HEBRON — When he was 12 years old, Harold Brooks stole a jar of sodium, hid it in a hay loft, and one day while his parents were out, dropped a piece into water.

It exploded into his face.

Blinded, he lay in the hospital, fragrant with his own singed hair, and listened to the doctor tell his sobbing mother he’d never see again. Remorseful for her pain, he prayed, promising that given one more chance he’d straighten his life around. 

Miraculously, his vision came back the next day, and better than before. And so a seed was planted that would, decades later, became the Redneck “Blank,” formerly known as the Redneck Olympics, his magnum opus to make the world a better place by letting people be themselves. 

An autobiographical parable shared on Facebook and in a phone interview this week, Brooks said it highlights the adversity and doubt the games, now in their fifth year, continue to overcome. 

“Between changing the name, the International Olympic Committee saying we shouldn’t do this, people saying we shouldn’t do that, people saying our music is too loud or the very-wet T-shirt contest is bad. It’s almost like they’re trying to stop the fun,” Brooks said, referring to the lawsuit the IOC threatened in the first year unless the “Olympic” moniker was dropped. Brooks complied, but not before drawing national media attention and a spoof by “The Daily Show.” 

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Case in point: This year, a nonprofit that works with underprivileged youth requested — kindly — Brooks find a different donation source for proceeds from a horseshoe tournament, after it was learned the Confederate flag features in their advertising next to the American flag as sort of a spiritual rallying cry.

Brooks was surprised but not thrown off course. On the event’s Facebook page he took the point straight to its fans, posting a picture of a busty woman in a Confederate flag bikini taking a selfie in a mirror with the caption, “If you’re offended remove the flag . . . slowly.” 

Rednecks, he said, identify with the flag as a symbol of independence and rebellion.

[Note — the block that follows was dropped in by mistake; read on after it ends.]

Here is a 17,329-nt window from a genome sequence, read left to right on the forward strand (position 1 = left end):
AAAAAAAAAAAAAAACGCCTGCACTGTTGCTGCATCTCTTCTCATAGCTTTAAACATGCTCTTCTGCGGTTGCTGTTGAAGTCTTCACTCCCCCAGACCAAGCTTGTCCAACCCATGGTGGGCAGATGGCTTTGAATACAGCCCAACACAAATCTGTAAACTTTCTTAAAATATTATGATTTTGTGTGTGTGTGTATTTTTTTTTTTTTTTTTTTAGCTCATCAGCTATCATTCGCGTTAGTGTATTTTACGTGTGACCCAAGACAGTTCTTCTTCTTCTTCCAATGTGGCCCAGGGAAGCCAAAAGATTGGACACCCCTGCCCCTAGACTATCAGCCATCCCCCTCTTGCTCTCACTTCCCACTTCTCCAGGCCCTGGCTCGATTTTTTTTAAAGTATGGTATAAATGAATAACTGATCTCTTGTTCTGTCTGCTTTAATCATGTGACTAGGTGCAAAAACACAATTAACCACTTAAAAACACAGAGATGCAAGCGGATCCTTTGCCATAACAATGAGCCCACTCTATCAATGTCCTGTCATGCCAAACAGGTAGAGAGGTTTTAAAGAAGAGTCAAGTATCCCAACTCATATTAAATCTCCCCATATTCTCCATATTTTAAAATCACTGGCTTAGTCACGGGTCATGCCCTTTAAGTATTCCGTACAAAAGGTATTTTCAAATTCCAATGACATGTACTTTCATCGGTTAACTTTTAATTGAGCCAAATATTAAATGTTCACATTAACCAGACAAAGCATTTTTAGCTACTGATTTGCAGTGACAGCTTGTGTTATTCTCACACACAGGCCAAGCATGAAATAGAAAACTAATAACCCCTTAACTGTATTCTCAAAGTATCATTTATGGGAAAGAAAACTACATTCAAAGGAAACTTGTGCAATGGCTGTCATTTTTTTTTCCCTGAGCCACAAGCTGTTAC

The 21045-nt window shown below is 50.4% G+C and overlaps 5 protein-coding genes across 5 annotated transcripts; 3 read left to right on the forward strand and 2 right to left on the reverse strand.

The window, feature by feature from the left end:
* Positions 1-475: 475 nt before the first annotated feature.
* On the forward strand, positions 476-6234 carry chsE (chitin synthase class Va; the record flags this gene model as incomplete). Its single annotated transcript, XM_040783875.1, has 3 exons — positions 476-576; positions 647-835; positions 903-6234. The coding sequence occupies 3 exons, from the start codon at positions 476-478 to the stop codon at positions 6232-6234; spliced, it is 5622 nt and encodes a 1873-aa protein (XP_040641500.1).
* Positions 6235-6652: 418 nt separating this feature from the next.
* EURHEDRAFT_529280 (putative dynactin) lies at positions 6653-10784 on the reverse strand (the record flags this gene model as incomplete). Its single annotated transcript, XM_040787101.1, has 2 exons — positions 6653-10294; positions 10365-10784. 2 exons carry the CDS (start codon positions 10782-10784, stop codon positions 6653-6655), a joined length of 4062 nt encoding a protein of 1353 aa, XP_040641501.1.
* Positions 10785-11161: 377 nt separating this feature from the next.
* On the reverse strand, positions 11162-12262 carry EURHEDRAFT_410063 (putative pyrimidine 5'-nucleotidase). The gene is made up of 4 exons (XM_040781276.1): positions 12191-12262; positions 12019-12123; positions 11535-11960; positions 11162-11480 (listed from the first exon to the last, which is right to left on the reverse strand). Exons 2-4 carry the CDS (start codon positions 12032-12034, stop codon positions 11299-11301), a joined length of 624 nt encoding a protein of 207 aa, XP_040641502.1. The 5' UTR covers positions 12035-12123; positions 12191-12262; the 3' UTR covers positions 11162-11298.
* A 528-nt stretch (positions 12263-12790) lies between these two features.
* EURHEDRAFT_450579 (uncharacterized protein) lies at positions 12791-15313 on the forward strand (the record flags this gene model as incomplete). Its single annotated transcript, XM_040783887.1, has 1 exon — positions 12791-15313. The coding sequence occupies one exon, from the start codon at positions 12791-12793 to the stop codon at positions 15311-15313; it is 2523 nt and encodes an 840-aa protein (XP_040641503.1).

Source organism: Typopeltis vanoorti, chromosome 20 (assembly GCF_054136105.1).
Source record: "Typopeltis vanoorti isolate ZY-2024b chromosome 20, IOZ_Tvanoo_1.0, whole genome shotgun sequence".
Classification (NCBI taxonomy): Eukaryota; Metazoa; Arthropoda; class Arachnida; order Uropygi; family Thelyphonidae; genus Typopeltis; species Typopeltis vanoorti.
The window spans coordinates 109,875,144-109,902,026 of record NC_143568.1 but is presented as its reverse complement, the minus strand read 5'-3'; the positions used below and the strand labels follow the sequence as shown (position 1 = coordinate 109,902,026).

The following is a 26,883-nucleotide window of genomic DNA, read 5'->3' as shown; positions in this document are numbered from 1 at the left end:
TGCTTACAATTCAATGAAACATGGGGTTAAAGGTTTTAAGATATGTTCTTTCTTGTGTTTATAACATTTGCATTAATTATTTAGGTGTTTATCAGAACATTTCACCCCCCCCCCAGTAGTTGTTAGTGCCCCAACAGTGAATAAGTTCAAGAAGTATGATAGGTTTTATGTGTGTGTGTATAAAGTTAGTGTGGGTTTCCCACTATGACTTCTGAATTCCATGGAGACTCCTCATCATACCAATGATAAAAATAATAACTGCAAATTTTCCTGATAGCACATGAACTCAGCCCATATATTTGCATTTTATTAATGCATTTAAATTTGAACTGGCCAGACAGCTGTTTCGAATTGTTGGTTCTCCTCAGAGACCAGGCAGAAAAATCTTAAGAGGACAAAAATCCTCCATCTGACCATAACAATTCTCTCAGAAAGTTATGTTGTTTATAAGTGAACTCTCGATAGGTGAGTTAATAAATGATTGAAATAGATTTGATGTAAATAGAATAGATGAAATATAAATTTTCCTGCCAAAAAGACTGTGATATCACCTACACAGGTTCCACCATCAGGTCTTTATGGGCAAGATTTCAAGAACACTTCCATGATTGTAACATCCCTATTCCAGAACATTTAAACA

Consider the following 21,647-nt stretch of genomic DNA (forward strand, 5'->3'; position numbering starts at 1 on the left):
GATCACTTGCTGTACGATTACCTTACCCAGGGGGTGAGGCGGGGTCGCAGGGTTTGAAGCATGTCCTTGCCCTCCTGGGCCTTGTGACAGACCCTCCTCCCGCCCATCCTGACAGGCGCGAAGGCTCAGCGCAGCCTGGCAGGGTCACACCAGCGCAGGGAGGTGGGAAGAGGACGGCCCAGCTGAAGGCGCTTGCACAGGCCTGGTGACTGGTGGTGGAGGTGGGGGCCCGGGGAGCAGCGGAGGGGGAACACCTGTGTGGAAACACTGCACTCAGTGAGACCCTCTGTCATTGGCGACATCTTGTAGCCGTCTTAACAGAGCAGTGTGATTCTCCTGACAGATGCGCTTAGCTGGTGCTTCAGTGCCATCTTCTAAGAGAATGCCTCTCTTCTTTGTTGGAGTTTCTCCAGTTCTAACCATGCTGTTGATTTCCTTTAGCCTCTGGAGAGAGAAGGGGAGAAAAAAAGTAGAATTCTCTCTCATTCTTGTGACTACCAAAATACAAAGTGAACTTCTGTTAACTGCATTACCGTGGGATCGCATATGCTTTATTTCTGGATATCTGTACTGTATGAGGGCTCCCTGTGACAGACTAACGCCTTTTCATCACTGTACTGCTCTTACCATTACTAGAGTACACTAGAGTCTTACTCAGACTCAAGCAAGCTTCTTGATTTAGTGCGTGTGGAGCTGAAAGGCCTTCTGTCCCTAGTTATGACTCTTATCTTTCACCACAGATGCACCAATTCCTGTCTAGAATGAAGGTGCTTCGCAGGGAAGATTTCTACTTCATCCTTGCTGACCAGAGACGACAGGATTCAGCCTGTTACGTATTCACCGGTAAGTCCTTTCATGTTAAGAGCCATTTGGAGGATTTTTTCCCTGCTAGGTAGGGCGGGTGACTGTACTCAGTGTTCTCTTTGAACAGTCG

“Rednecks are everyone who’s working hard and struggling. Just to survive, you have to be rebellious,” he said.

The event thrives, drawing a mass, cult following to Brooks’ 200-acre farm every summer. Attendance hovers around 2,000 at any point, and despite the influx of more and more people, the games retain a peaceful, impromptu nature; one is likely to stumble across a discussion about politics, a toothless man with a long beard, legal medicinal mushroom sales and a wedding, or at least a marriage proposal.

The days are full of music, mud, food, beer, semi-nudity and, as a bring-your-own-beverage event, more beer. The only real rules are no dogs and ATVs have to be parked before dark. 

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“It’s not low class, it’s not high class. We don’t care if you have a lot of money, rich or poor, we just care if you’re decent and polite.” 

The event runs July 30 to Aug. 2 and costs about $50,000 to put on. Tickets are sold out online but can be bought at the door at $50 for the weekend or $25 for a day. Brooks said he’s been approached by beer advertisers, but has never wanted the event to lose its “grassroots” feel. 

On Saturday, the core gamut of games returns, including the mud tug of war, greased watermelon run, wife haul, pickled-pig-feet bobbing and mud runs featuring every motor vehicle imaginable. The day culminates in the very-wet T-shirt contest, a pig roast and music. Snippets from the day and past shows will be broadcast on a giant video wall.

Bands this year include Skosh, Cold Blue Steel, Firewater Creek, Veggies by Day, Back In Black: The AC/DC Experience, Mallet Brothers and more. 

“I don’t do it for me; I’m honored to do it for other people,” Brooks said. “Someone said proudly to me, ‘I’m not a redneck.’ But I don’t understand it. To me, a redneck is someone who works hard, wants to have fun and doesn’t take themselves too seriously.” 

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